I was suspicious from the very beginning of Hurt Locker and as it went on, and on and on without any cinematic competence I began to compare it with "Apocalypse Now" which did NOT win best film, best director, best supporting actor , best writing, best editing, best art directing, but managed 2 awards for sound and cinematography. Hurt Locker won 6 of the 9 awards for which it was nominated. I am saddened here that the first AAward given to a female director is given to a film which I believe to be a most unfeminine film. Women have mourned for centuries the loss of their children and husbands to war, yet we in the midst of two of our nation's longest war, Ms. Bigelow is put to the task of enticing under 18's to this violence as something they might want to take part in so they can, "Be all they can be" as the film informs them more than once.

We were and are in the midst of a severe financial crisis in which "I'm lucky to have a job" is a phrase I hear often. These sub 18's are facing an uncertain future. But the a Huge growth industry, which has continued for decades now, in this nation, is the Military. The military will not go unfunded in this, the most violent society in the world.

I don't believe that is any conspiracy here. But the message sent by this film is "war is romantic." I'm disgusted in the nation in which I live.
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The Best of the Lancaster/Douglas Collaborations
11 July 2010
I saw "Gunfight at the O.K. Corral" in '57 when I was 15. I loved movies, westerns, Burt Lancaster and Kirk Douglas. I remember loving it back then and it has held a fond spot in my memory. So here 53 years later I revisited it. Westerns are not a genre I'm overly fond of anymore and O.K. Corral didn't hold up to my memories of it. It has an excellent cast, but it felt a bit clichéd and Tiomkin's score and Frankie Lane's singing were a bit much. (Dimiti Tiomkin also scored "High Noon" and the drama of that film warranted the score but O.K. lacks the drama of "High Noon".)

In '57 I think I preferred Burt Lancaster to Kirk Douglas. But seeing it again I preferred Kirk Douglas' performance. This caused me to muse about which of the 2 actors had the better career. Their careers were so parallel. Both began acting in 1946 with both appearing in about 90 productions. Lancaster received 4 Oscar nominations as best actor and won 1, while Douglas was nominated 3 times and he received an honorary award from the Academy for "…50 years as a creative and moral force in the motion picture community." They both appeared in truly great films with their acting contributing to the greatness of those films. Just a partial list includes for me: "Champion," "The Bad and the Beautiful," "Come Back, Little Sheba," "From Here to Eternity," "Paths of Glory," "Sweet Smell of Success," "Spartacus," "Elmer Gantry," "Birdman of Alcatraz," "The Leopard," "The Swimmer," "Atlantic City", and many others.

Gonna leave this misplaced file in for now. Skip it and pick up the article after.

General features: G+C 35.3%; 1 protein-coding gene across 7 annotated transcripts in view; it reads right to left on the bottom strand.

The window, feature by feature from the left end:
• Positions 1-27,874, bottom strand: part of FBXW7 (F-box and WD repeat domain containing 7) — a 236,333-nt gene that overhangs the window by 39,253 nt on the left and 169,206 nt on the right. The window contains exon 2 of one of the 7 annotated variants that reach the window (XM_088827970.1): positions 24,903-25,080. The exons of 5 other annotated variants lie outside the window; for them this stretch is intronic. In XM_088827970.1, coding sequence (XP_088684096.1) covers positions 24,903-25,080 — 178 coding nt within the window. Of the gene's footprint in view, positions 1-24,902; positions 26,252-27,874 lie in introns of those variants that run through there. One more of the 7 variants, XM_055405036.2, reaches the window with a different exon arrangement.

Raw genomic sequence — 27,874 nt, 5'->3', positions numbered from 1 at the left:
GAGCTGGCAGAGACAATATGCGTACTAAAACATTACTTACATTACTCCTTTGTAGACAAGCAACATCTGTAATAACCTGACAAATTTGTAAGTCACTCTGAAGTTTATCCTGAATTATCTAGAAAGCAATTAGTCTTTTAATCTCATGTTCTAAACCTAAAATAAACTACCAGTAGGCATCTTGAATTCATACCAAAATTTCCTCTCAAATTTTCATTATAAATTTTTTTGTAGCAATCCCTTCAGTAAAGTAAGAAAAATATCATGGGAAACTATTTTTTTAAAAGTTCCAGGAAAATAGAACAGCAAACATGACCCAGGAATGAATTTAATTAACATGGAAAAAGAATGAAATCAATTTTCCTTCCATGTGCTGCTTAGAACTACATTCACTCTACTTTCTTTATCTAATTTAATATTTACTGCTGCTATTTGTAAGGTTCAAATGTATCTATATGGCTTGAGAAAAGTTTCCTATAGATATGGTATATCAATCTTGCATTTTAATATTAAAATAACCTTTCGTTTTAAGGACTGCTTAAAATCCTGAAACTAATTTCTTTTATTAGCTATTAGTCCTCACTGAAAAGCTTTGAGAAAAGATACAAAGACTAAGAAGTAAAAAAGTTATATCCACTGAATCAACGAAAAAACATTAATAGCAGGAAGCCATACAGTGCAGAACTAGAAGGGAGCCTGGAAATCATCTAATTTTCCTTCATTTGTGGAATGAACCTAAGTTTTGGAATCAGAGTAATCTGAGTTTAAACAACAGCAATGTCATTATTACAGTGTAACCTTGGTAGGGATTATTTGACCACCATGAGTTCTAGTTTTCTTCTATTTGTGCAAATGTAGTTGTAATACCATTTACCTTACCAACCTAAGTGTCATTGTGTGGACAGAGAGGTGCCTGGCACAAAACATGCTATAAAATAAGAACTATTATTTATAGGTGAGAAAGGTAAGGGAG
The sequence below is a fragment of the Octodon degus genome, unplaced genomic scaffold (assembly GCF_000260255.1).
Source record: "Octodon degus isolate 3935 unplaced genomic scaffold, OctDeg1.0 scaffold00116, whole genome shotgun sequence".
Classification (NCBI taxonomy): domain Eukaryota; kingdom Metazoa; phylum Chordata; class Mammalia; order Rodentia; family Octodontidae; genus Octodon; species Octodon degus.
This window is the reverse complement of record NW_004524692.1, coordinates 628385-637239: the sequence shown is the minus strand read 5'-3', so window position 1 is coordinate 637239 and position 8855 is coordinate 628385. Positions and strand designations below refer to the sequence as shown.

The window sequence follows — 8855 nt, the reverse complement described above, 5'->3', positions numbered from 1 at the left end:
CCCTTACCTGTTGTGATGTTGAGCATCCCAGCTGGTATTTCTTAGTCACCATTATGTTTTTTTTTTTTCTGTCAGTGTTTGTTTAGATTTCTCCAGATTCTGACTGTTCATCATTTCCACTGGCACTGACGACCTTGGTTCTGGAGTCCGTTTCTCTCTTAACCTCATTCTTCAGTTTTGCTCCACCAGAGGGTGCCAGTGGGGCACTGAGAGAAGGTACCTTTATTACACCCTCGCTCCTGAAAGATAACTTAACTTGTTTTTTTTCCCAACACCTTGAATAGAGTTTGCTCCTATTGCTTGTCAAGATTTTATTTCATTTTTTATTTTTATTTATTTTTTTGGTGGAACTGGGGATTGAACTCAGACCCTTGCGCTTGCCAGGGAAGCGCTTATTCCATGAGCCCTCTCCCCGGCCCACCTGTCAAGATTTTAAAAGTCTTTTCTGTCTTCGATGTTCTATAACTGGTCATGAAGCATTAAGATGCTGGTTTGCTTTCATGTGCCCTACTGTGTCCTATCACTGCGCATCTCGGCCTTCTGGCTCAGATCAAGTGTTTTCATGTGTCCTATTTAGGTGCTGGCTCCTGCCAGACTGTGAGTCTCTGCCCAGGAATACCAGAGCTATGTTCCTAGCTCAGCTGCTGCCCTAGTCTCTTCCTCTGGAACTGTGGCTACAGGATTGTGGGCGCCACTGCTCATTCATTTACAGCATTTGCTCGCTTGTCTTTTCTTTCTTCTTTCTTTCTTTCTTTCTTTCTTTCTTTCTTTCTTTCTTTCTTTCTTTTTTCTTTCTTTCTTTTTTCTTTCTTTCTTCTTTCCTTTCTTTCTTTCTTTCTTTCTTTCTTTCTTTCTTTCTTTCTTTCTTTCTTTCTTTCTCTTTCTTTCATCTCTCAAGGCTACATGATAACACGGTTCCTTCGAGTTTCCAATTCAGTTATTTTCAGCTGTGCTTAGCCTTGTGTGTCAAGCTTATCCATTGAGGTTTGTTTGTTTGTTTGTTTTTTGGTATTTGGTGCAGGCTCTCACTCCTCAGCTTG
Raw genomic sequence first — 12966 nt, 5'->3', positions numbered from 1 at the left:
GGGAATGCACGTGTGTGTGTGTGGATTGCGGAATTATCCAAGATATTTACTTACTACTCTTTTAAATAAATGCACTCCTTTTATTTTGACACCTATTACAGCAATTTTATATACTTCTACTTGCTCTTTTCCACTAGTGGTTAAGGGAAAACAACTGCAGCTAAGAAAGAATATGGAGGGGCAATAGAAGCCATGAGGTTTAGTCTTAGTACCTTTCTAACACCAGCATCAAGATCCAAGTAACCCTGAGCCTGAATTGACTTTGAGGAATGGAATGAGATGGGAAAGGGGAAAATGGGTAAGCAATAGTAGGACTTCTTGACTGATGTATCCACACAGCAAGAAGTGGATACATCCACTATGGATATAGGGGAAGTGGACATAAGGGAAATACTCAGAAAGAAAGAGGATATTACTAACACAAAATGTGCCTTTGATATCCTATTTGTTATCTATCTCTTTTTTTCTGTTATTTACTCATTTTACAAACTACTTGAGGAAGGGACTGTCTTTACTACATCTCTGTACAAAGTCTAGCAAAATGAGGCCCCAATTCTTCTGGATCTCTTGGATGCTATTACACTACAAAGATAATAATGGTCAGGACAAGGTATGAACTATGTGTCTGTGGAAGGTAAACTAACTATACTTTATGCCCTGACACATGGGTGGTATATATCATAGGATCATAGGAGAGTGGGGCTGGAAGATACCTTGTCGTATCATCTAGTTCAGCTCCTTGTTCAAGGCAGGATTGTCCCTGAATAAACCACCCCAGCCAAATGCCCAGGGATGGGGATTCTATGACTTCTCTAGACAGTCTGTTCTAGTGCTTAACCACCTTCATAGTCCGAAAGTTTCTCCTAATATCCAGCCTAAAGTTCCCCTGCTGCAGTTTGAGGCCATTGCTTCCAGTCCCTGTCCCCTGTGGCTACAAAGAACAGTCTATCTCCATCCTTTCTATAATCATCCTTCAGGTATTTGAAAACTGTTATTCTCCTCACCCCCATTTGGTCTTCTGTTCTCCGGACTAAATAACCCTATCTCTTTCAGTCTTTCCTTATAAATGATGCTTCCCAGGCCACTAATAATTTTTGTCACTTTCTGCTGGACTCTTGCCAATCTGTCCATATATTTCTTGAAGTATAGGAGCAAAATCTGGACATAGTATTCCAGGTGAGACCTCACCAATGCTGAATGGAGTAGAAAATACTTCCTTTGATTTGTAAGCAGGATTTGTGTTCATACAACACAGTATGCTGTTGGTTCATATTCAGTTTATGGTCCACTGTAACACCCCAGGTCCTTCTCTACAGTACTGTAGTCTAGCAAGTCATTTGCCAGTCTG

I have to say watching "Gunfight" brought back a bunch of great memories about two wonderful actors and I didn't even mention Dennis Hopper. Thanks and kudos to them all.
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Early Effective 3D
27 June 2010
I saw "It Came..." at age 11 in 3D. It was at a time when a spat of films were being released in that format. We were into horror films and there was little else to watch but film, as TV was offering Howdy Doody and Beany and Cecil to stimulate us. Howdy and Beany were great and stimulating but... The horror and Sci-Fi films really captured our attention and this film captured our attention about UFO's and alien invasions.

Well, now we're still gnashing our teeth about "Alien Invasions" and the center of that is Arizona. All I can say is that this was and (in many ways) still is effective Sci-Fi Hollywood fodder.
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Anything Else (2003)
Anything Else: A Woody Allen Cinematic Hash for Gen Y
8 April 2010
For thirty years Woody Allen was one of my two favorite directors. I saw all of his films and if possible I saw them the day they opened. During the span from 1969-1999 he literally made a film a year. Of those 30 films I consider a dozen of them great films, and 2/3rds were certainly above average. Over the course of time I watched those 20 or so films over and over never tiring of them.